Tony Award winner John Rubinstein (Children of a Lesser God), who, under the direction of Bob Fosse, made his Broadway debut in 1972, originating the eponymous role in the iconic musical Pippin, is not only a renowned veteran of the New York stage. He’s also an accomplished screen star (including the TV series Family, for which he received an Emmy nomination, and such popular films as Being the Ricardos, The Boys from Brazil, Getting Straight, and more), voice actor (on over 200 audiobooks, most notably Jonathan Kellerman’s series of Los Angeles crime novels), and director, as well as a singer, composer, keyboardist, and host of two classical music radio programs, carrying on the tradition of his father, the legendary pianist Arthur Rubinstein.
Among his long list of NYC acting credits are appearances in the Broadway productions of Charlie and the Chocolate Factory, Ragtime, Hurlyburly, M. Butterfly, The Caine Mutiny Court-Martial (Drama Desk nomination), Getting Away with Murder, Fools, Love Letters, and the 2013 Pippin revival, and Off-Broadway in Counsellor-at-Law (2005 Lucille Lortel Award; Outer Critics’ Circle and Drama League Awards nominations), Rosencrantz and Guildenstern Are Dead, Urban Blight, Cabaret Verboten, and most recently Morning’s at Seven at the Theatre at St. Clement’s.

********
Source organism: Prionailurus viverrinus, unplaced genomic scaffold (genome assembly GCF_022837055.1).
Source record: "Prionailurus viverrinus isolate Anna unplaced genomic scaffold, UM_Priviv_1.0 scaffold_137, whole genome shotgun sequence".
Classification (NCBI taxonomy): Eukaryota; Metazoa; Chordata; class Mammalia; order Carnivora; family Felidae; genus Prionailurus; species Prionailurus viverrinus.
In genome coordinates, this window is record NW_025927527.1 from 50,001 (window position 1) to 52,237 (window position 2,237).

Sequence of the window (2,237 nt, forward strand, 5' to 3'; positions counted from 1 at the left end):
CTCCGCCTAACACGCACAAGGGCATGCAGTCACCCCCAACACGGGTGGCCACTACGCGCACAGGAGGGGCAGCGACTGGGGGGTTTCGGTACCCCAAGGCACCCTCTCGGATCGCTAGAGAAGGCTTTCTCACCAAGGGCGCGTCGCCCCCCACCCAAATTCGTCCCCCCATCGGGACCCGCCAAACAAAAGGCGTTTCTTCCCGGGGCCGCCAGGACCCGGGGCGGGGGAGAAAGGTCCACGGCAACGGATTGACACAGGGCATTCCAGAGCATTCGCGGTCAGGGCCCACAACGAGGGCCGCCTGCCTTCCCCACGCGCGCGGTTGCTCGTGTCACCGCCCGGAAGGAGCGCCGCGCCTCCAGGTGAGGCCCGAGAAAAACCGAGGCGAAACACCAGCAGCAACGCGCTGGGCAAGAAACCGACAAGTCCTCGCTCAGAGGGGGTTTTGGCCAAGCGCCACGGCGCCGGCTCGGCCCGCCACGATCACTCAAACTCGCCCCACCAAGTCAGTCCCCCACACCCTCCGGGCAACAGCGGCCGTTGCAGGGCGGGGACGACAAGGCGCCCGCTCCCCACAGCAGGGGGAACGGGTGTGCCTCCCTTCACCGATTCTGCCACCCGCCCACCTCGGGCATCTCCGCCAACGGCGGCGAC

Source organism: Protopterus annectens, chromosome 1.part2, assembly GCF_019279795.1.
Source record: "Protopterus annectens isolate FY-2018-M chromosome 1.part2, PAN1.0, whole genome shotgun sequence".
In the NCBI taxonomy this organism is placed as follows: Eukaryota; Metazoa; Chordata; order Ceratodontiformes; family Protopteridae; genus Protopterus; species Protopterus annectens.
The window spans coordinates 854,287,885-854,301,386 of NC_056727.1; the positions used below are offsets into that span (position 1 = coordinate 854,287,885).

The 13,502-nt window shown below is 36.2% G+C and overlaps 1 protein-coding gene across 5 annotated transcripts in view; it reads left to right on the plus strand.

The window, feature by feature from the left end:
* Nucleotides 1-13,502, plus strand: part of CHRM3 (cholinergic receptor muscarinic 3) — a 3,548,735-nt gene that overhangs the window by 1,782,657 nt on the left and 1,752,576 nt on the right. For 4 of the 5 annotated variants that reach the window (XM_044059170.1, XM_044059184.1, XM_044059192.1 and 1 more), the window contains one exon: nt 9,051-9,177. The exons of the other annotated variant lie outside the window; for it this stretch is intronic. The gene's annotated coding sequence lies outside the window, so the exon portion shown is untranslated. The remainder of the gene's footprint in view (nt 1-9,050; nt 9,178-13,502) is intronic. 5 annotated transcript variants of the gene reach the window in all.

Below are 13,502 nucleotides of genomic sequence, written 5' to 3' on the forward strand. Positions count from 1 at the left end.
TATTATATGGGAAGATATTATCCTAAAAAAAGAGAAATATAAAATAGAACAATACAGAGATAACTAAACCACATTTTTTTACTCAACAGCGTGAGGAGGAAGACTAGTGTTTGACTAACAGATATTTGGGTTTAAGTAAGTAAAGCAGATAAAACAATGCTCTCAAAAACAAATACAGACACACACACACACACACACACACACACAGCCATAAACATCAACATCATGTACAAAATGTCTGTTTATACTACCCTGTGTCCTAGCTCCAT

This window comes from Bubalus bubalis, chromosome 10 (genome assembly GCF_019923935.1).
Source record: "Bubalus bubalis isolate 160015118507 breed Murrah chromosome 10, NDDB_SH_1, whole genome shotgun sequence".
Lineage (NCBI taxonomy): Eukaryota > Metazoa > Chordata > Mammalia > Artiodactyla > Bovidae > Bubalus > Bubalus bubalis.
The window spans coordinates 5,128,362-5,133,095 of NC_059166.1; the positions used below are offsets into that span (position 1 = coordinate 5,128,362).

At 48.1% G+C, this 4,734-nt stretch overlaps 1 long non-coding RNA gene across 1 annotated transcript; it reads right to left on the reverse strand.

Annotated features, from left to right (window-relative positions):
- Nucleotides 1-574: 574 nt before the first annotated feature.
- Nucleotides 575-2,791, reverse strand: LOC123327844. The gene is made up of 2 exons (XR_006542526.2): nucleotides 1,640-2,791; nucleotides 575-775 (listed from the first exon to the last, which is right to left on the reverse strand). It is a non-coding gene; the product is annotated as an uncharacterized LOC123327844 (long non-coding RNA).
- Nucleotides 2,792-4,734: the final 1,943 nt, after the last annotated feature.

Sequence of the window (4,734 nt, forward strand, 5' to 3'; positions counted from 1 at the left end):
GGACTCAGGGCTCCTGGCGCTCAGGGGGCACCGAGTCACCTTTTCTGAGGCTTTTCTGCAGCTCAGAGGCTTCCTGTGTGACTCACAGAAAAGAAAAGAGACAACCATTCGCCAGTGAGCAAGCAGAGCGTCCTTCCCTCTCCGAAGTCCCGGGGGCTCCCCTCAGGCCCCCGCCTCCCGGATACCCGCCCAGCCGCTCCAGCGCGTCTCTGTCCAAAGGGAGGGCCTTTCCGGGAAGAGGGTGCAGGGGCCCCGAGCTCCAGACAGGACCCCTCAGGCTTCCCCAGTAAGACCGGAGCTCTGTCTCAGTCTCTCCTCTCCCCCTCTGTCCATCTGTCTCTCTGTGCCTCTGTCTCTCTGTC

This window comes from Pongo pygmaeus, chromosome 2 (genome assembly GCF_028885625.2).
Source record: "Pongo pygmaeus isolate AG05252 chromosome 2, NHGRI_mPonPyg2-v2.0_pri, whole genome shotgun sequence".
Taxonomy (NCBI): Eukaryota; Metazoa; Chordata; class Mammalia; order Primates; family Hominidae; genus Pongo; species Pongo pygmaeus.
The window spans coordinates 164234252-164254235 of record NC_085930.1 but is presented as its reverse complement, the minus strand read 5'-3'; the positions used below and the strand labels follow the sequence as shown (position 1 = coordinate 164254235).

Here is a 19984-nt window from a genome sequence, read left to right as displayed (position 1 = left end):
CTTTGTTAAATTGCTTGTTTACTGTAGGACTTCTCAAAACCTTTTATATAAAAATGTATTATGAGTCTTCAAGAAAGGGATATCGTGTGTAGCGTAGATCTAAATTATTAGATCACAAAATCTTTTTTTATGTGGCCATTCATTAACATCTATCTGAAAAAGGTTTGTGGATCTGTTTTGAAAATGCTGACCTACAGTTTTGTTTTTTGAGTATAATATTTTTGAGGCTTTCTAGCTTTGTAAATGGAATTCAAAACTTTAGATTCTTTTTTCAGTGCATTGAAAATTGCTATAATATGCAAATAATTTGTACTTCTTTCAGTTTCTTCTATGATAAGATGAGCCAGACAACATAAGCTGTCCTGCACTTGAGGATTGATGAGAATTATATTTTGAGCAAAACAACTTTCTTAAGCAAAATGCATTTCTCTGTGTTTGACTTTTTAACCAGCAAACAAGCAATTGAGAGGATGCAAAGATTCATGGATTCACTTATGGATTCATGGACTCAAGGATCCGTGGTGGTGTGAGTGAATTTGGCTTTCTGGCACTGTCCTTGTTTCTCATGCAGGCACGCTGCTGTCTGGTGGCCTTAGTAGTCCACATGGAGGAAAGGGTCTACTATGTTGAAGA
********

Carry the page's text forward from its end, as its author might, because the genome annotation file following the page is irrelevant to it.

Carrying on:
This month, Rubinstein will return to St. Clement’s as President Dwight D. Eisenhower in the new one-man play Eisenhower: This Piece of Ground. Adapted by Richard Hellesen from a vast array of Ike’s memoirs, speeches, and letters, the seven-week Off-Broadway engagement, presented by The New Los Angeles Repertory Company and directed by Producing Artistic Director Peter Ellenstein, follows the show’s critically acclaimed premiere in LA, in which Eisenhower reflects on his life and contemplates what makes an American President great.
Before heading out to NYC this month, John spoke with me from California to give our readers a preview of the upcoming show and his role in it.
How did this play first come to your attention and what about it captured your interest?
John: I had been looking for a one-man play for about twenty years, so I could book it at regional theaters, schools, and other places, as well as in LA and New York. I’m also a musician, so I thought about doing a solo musical but then I realized that’s been done a lot, so I started thinking about doing one on a classical composer and, since I’m not a writer, I began looking for someone who could write it for me. In 1987, I went to the annual William Inge Festival in Kansas, which honors playwrights – that year was Garson Kanin. After that, I did M. Butterfly on Broadway and was invited back to perform in the Festival in 2012, honoring David Henry Hwang; the man running it at the time was Peter Ellenstein. Cut to 2021; he emailed me about a one-man play on Eisenhower, which I thought was beautifully written, but wondered who would come see it. Peter, who was now with The New Los Angeles Repertory Company, had me read it with him and the playwright, and we decided to go ahead with it. I liked that it was about a troublesome day in the life of a very powerful and extraordinary man, all based on facts, but not a history lesson or lecture. It’s a human drama about a real person, filled with strength and emotion.